POEMS

Analysis of Poems Poems Introduction In his poem “I Hear America Singing” Whitman describes Americans who are proud and happyat their respective places of work. Americans have put patriotism in their heart and have always thrived not to sit back and watch as others struggle, but to be involved in the economic development of their nation. The poem “I Hear America Singing” brings out the American culture in terms of their industrious nature and their everyday endeavor to make their country the best (Whitman, 2005). This paper discusses the theme of productivity as portrayed in the poem “I Hear America Singing,” by Walt Whitman.
Theme of Productivity
The poem illustrates the theme of productivity among the American citizens in the totality of its stanzas. In at least each line of the poem, it (the poem) mentions and describes individuals engaged in an activity geared towards productivity. The productivity here is economic and it encompasses all Americans as illustrated in the first line of the first stanza as: “I hear America singing, the varied carols I hear” (Wallenfeldt, 2012, 26). This first line indicates that the carols in the poem are not from one source, but many sources with a common goal: productivity.
Poetic Elements Illustrating the Theme
The poem “I Hear America Singing” relays the theme of productivity through the employment of various poetic elements some of which are discussed as:
Repetitions
The poem “I hear America Singing” has deployed a huge use of repetition to add more weight and emphasis on the theme. The clause “makes ready for work, or leaves off work,” in the 4th line brings out the repeated word “work”. The word “work” in this line informs that productivity here is achieved only through physical involvement in jobs (Wallenfeldt, 2012, 26). Moreover, the “singing” has been repeated to put emphasis on how Americans enjoy any practice of productivity they are involved in.
Imagery
Exploration of the reader’s emotions is the most critical part of a poem and what better way to do it by employment of imagery? In the poem “I hear America Singing” imagery has been employed to reach the needed emotional attachment between the reader and the poem. The line “The shoemaker singing as he sits on his bench, the hatter singing as he stands,” brings an image to the reader’s mind making them understand the flow and the meaning of the poem (Oliver, 2006, 97).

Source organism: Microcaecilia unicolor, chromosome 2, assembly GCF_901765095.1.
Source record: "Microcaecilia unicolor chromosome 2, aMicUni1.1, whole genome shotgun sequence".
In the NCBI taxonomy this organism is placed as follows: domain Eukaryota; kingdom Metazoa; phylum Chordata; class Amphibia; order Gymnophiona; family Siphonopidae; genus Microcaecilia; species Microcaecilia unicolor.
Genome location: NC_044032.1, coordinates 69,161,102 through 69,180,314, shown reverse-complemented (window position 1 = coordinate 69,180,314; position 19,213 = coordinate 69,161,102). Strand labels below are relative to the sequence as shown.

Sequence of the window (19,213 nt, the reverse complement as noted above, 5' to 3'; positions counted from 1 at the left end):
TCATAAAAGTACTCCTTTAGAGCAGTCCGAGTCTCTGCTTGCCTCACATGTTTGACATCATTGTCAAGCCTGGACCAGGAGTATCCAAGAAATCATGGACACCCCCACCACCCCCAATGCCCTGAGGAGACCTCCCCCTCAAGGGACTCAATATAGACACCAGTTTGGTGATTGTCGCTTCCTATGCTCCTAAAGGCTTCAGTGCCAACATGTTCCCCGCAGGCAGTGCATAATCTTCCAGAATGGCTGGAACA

Rhythm
“I hear America Singing” is a poem showcases great flow of ideas coupled with a fine language use which describes its rhythmic details. Each line in the poem conveys similar information, but only with great emphasis for instance “The delicious singing of the mother, or of the young wife at work”, each line has an ideological connection with the previous and the following lines (Oliver, 2006, 97). The rhythm eases understanding of the poem as well as making it interesting.
The Poem and the Reader
More often, the poems do not use direct language to relay their various messages and the poem “I hear America Singing” is not left out. With the main theme as productivity, the poem employs stylistic devices that somehow bring the real meaning from a distant. The “singing” the “work” brings out the thematic impression (Oliver, 2006, 97). The reader’s emotional insight is exploited in the poem which makes it easy for any reader to feel as part of the poem during and after their readership.
Conclusion
The approaches used in the exploration of a poem can virtually lead to understanding the reality involved in the message that the poem might be relaying. Understanding the poem “I hear America Singing” can be involved depending on the approach a reader takes. However, from the point of view of productivity, the poem directly communicates with the reader. Therefore, Whiteman’s reflection on the theme of productivity portrays his poetic expertise in a bid to immerse the reader’s ruminative aspects to comprehend the subject matter.
References
Oliver, C. M. (2006). Critical companion to Walt Whitman: A literary reference to his life and work. New York: Facts on File.
Wallenfeldt, J. H. (2012). From democracys roots of a country divided: America from 1816 to 1850. New York: Britannica Educational Pub., in association with Rosen Educational Services.
Whitman, W. (2005). I hear America singing. Retrieved on 20 June 2014 from http://www.poetry.org/whitman.htm.